Greg Dixon 's Opinion

Greg Dixon is deputy editor of Canvas.

TV review: Touch fails to make contact with reality

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Kiefer Sutherland (right), here with his on-screen son played by David Mazouz, seemd to be playing 24's Jack Bauer again in his new series Touch. Photo / AP
Kiefer Sutherland (right), here with his on-screen son played by David Mazouz, seemd to be playing 24's Jack Bauer again in his new series Touch. Photo / AP

Mr Tim Kring,

What the hell was that?

Sorry to be so rude, but as the end credits of your new, uber-hyped show Touch (8.30pm, Sundays, TV3) rolled across my television screen, I sat there scratching my head and wondering whether it is you who is mad or me?

I know the first episode of Touch had something to do with cellphones. And the numbers 3, 1, and 8. I did establish that the child who keeps writing figures down on bits of paper is mute, and that the Arab one who ended up with a suicide bomb strapped to him was keen to get hold of an oven for his mother.

But there were so many things I just couldn't work out. Like why is the show called Touch when Kiefer Sutherland seems, more or less, to be playing 24's Jack Bauer again? And why did the mute kid keep climbing cellphone towers? And how was it that smartphone - the one containing photographs of the dead child and the video of that woman singing in a pub in Dublin - kept moving around the world at such speed and just happened to turn up half a world away in no time all? It was quite convenient for the plot, I admit, but terribly confusing for the viewer.

Then, of course, there was that bit where all those cellphones in the mute kid's room started ringing with the same number at the same time - ooh, spooky - and caused Jack Bauer to get all excited but didn't, despite him being an ex-journalist, make him actually answer the phones to find out who was calling. How terribly odd.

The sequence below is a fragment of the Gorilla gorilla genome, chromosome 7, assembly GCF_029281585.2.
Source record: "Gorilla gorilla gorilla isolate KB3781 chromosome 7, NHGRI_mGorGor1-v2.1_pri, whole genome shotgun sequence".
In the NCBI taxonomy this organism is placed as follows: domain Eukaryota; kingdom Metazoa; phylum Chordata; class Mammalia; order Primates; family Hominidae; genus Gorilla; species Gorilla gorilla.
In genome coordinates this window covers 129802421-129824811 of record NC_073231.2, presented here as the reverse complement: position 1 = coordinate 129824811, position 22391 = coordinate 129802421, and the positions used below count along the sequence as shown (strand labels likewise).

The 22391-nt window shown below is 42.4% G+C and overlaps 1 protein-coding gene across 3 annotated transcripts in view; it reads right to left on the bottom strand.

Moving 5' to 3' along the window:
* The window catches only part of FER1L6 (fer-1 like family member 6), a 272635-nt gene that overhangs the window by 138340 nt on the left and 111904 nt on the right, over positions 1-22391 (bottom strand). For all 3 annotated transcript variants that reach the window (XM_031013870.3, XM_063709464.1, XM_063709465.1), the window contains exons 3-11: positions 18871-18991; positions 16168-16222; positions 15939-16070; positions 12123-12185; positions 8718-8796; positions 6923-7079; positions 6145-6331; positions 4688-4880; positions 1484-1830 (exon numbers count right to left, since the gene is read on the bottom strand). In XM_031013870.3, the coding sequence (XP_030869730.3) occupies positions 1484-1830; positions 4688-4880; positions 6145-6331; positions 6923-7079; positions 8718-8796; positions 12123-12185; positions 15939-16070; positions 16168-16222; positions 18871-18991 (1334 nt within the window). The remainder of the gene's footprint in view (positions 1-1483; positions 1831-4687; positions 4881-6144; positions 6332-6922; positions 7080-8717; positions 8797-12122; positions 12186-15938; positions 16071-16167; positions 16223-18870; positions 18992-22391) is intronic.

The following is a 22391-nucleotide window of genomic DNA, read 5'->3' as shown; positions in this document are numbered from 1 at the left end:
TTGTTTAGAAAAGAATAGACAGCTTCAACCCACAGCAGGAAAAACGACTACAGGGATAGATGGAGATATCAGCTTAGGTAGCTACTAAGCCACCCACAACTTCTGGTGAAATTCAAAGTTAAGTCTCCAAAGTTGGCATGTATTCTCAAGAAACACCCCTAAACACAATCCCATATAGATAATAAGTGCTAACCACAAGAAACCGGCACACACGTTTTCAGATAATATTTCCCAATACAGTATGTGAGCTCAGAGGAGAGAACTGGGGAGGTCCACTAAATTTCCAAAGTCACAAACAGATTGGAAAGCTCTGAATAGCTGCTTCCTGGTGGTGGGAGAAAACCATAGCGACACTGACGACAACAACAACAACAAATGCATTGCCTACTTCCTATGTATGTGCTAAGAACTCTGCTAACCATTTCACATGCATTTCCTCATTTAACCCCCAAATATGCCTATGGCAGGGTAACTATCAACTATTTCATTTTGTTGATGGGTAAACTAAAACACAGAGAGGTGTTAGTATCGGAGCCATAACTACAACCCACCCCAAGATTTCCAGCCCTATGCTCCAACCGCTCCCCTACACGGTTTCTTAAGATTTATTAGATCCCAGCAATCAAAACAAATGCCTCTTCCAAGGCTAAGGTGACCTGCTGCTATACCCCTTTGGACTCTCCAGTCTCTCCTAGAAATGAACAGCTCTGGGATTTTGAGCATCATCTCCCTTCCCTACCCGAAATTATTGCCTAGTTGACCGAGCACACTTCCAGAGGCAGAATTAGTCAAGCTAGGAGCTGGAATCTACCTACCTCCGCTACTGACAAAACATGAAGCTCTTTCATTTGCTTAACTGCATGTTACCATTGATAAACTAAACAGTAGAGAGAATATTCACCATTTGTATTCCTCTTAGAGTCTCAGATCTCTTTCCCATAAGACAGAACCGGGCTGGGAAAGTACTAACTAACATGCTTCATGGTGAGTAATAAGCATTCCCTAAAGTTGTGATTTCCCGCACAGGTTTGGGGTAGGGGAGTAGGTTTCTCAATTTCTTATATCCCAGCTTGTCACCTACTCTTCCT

But not as curious as Jack Bauer leaving it for years (his son is 11) before he finally typed "mute plus cellphones" into Google to discover the mysterious organisation the "Teller Institute", which seems to know all about his mute son. Surely, because he appears so concerned about his boy, he'd have googled "mute plus cellphones" the first time his mute boy started mucking about with cellphones? Apparently not. I can only conclude that the reason Jack Bauer is an ex-journalist is because he is so obviously crap at basic journalism, let alone basic parenting.

Now Mr Kring, I know you specialise in writing what the pointy heads and geeks call "meta drama" - and I have to say I did enjoy the first series of Heroes. It was equally perplexing at times, if I'm honest, but at least it had a few laughs and didn't suffer from the unforgivable crime of taking itself so bloody seriously.

Not only was the first episode of Touch full of plot holes - not good for a plot rather than character-driven drama - but it was so boringly earnest too.

Perhaps your next episode will be more comprehensible, less po-faced. But I won't be holding my breath, I'll be heading for the medicine cabinet instead. Today might be Thursday and the first episode of Touch might have screened on Sunday in New Zealand (and getting a repeat on Saturday), but I've still got a headache from its awkward, confusing melange of pretentiousness supernatural tosh and sentimental drivel.

Signed,

Bewildered of Balmoral

-TimeOut

- NZ Herald

Greg Dixon

Greg Dixon is deputy editor of Canvas.

It has been said the only qualities essential for real success in journalism are a rat-like cunning, a plausible manner and a little literary ability. Despite having none of these things, Canvas deputy editor Greg Dixon has spent more than 20 years working as a journalist for the New Zealand Herald and North & South and Metro magazines. Although it has been rumoured that he embarked on his journalism career as the result of a lost bet, the truth is that although he was obsessed by the boy reporter Tintin as a child, he originally intended to be an accountant. Instead, after a long but at times spectacularly bad stint at university involving two different institutions, a year as a studio radio programme director and a still uncompleted degree, he fell into journalism, a decision his mother has only recently come to terms with. A graduate of the Auckland Institute of Technology (now AUT) journalism school, he was hired by the Herald on graduation in 1992 and spent the next eight years demonstrating little talent for daily news, some for television reviewing and a passable aptitude for long-form feature writing. Before returning to the Herald in 2008 to take up his present role, he spent three years as a freelance, three as a senior feature writer at Metro and one as a staff writer at North & South. As deputy editor of Canvas, his main responsibility is applauding the decisions of the editor, Michele Crawshaw. However he prefers to spend his time interviewing interesting people -- a career highlight was a confusing 15-minute phone interview with a stoned Anna Nicole Smith -- and pretending to understand what they're going on about. He has won awards for his writing and editing, but would have preferred a pay rise.

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